Stop me if this sounds familiar. You are a creator at Marvel and/or DC. You are feeling stifled by your work for those companies and wish you could create something vibrant and new. Something free from and editorial mandate or corporate servitude. Something where you would own the rights to what you create. So you gather a bunch of your friends and acquaintances–some of the hottest creators at the time–and decide to go in business for yourself.
For many comic fans, that is the story of Image Comics in a nutshell. But 18 years before that, it was also the story of Mike Friedrich and Star*Reach.
Mike Friedrich was a comic book writer who got his start at DC Comics in 1968. The first work of his that DC bought was a Robin back up that appeared in Batman #202 but through the wacky way scheduling worked back in those days, his first published story in comics was “Prelude” in The Spectre #3 followed two days later by the lead story in Batman #200, “The Man Who Radiated Fear.” This was a rather high-profile debut for Friedrich, as the Spectre story reintroduced Golden Age superhero Wildcat to modern audience and Batman #200 was an oversized anniversary issue.
Friedrich would work exclusively for DC Comics for the next two years before taking on work from Warren and Marvel. His first work for Marvel was Western Gunfighters #1 in 1970. Friedrich would work for both DC and Marvel until 1972 when he started writing mainly for Marvel. His most notable work was as a scripter on his then-roommate Jim Starlin’s run on Iron Man. It was during this run that Starlin would create Thanos and Friedrich would provide the script–essentially, the character’s dialogue– for his first appearance.
In 1974, Friedrich became interested in doing a book with a more, as he put it in a 2020 interview in Alter Ego, “young adult sensibility instead of a juvenile sensibility.” While still continuing to work for Marvel, Friedrich gathered a bunch of comic professionals and Star*Reach was born.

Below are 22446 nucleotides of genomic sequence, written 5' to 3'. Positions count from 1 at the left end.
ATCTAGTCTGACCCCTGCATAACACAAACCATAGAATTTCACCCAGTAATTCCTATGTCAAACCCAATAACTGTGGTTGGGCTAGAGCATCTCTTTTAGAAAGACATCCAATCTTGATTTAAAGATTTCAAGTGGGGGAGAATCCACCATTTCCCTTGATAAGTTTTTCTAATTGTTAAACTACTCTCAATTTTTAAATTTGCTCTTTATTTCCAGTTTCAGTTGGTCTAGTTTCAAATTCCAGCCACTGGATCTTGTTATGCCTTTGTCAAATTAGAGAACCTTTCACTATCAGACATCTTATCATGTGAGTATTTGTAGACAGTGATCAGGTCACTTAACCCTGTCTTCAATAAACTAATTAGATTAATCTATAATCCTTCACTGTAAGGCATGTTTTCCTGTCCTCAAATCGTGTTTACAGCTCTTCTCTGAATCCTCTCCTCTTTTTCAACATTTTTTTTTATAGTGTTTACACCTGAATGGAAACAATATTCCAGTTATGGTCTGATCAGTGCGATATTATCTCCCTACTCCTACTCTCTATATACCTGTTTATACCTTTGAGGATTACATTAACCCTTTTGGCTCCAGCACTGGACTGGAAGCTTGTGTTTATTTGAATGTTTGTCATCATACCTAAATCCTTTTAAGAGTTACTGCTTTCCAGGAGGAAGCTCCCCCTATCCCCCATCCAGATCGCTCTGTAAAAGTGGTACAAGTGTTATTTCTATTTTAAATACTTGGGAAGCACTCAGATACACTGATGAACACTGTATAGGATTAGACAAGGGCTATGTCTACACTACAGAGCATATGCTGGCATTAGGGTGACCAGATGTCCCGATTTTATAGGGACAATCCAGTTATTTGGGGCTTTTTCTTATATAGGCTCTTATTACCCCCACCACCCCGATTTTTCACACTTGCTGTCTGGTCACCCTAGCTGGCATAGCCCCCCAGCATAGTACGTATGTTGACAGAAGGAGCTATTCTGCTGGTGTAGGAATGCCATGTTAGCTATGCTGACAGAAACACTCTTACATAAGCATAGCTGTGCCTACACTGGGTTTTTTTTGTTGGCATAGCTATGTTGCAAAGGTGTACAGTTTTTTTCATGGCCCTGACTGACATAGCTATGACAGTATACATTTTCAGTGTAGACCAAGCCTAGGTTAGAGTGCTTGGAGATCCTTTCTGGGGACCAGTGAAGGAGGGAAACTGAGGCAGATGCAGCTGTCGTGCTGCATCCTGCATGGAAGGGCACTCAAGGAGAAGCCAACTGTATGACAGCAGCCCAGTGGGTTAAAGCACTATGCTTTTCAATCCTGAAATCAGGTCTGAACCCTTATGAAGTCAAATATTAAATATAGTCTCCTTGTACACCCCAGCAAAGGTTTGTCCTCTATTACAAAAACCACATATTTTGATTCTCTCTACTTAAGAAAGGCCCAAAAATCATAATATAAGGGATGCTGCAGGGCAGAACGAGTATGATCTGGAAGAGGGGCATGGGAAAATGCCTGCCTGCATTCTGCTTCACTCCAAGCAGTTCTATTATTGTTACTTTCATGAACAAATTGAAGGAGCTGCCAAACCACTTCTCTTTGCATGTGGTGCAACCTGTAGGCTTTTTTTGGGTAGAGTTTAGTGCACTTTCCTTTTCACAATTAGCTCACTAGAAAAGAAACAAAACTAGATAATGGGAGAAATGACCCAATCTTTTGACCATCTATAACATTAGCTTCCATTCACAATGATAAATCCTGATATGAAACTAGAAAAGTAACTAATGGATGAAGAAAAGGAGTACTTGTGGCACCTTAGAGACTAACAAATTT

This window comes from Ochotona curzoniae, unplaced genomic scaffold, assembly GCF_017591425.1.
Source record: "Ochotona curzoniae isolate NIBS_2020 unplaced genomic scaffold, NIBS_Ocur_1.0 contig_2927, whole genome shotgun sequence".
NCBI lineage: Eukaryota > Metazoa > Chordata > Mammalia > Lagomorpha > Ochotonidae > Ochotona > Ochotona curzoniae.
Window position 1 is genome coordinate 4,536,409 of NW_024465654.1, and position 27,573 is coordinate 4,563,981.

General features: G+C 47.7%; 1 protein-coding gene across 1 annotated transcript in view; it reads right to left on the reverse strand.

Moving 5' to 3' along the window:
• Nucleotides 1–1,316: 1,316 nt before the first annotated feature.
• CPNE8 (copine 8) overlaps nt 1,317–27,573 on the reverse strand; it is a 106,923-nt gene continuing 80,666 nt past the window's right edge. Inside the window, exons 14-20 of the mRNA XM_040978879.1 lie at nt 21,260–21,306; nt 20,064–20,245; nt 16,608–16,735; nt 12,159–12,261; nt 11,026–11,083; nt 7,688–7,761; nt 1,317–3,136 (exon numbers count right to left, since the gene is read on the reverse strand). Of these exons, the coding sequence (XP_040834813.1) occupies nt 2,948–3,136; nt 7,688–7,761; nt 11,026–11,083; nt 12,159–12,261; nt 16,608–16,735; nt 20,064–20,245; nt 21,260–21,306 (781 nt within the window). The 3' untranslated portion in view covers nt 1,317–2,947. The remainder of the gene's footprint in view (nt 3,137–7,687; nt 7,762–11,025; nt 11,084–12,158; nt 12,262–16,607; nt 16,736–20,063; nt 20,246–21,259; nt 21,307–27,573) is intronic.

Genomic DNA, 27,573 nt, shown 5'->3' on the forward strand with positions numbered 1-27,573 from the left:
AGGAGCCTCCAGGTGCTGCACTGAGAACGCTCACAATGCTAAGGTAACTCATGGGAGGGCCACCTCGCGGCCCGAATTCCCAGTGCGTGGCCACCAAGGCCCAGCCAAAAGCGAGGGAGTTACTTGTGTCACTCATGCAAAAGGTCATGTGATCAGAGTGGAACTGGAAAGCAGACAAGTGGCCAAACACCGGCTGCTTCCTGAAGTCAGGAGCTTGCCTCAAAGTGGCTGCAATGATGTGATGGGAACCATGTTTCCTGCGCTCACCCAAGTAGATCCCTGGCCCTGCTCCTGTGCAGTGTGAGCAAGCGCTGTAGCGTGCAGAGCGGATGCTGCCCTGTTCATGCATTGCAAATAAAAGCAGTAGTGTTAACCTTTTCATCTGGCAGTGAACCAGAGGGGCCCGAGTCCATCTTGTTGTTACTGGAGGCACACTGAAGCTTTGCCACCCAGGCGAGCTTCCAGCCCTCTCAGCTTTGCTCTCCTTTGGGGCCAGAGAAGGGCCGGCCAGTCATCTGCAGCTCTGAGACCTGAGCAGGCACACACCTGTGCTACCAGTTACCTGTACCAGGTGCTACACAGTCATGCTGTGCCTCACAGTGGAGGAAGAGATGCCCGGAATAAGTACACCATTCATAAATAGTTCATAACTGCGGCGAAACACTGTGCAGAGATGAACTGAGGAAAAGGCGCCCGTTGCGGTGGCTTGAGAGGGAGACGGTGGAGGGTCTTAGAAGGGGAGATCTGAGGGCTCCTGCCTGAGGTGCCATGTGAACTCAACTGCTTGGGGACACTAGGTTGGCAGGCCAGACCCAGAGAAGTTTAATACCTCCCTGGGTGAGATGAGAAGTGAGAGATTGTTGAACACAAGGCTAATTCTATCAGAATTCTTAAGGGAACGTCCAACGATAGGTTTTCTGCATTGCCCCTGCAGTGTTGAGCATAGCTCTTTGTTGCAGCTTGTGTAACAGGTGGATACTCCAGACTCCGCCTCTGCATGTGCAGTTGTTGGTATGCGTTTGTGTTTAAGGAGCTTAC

The first issue of Star*Reach hit head shops and what few comic book shops that were around in April of 1974 and featured a mix of established comic book pros such as Friedrich, Starlin and former Aquaman scribe Steve Skeates and future legends such as Howard Chaykin and Walt Simonson.
They definitely featured stories that would not be all that popular at the big two comic companies at that time. Starlin has three works in that first issue, an treatise on the birth of Death, another one on the birth of God and a trippy and esoteric tale where a man fights Death after dropping a tab of acid in a building’s elevator. Chaykin’s “Cody Starbuck” was a ribald, pirate-themed space opera with enough sex and obscenities in it that it might have garnered an X rating if it was a film.
That first issue spawned four printings and within a year Friedrich was able to quit Marvel and devote all his energies to this venture. In future issues, big name creators such as Len Wein, Dick Giordano, Frank Brunner and Barry Windsor-Smith added stories to the series. Friedrich was able to expand and publish more titles such as Quark and Imagine. All in all, Star*Reach the series lasted 18 issues of five years.
Star*Reach had an enormous effect on the world of comics in so many ways. It served as a bridge between the underground comic of the 1960s and the independent and alternative comics of the 1980s. It help expand the direct market as a valid way of selling comics.
It also proved that other concepts other than superheroes can sell. This opened the medium up to comics about tribes of elves, cantankerous aardvarks and cheese dip loving idiotic barbarians. But what it might have had the most impact on is the right of the creator.
For new creators, Star*Reach showed you did not have to bend yourself to some corporate master in order to work in comics. For established creators, it showed them that you didn’t need to stifle your creativity to fit under the blanket of institutionalized censorship, the whims of your editors and upper management or the constraints of what other writers and artists had done before you. You could be your own boss, with the only thing holding you back being your own imagination.
But most importantly, it proved that you can succeed in comics owning your own creation. Howard Chaykin would walk down this path with is seminal work American Flagg at First Comics. Jim Starlin would go on to create Dreadstar, which began life in Marvel’s creator-owned Epic Comics imprint before moving on to other companies such as First Comics, Malibu Comics and Image Comics. The character has been optioned to be adapted into a TV series.
Star*Reach is not well known outside the world of comics. And only the most savvy comic fans might have even heard of it. But it led the charge for creators wishing to get the proper credit and control of the characters they create. Without it, the world of comics today might be far worse off.
Next time: Some of you might ask why comic book creators do not unionize. We’ll explain why in our next column.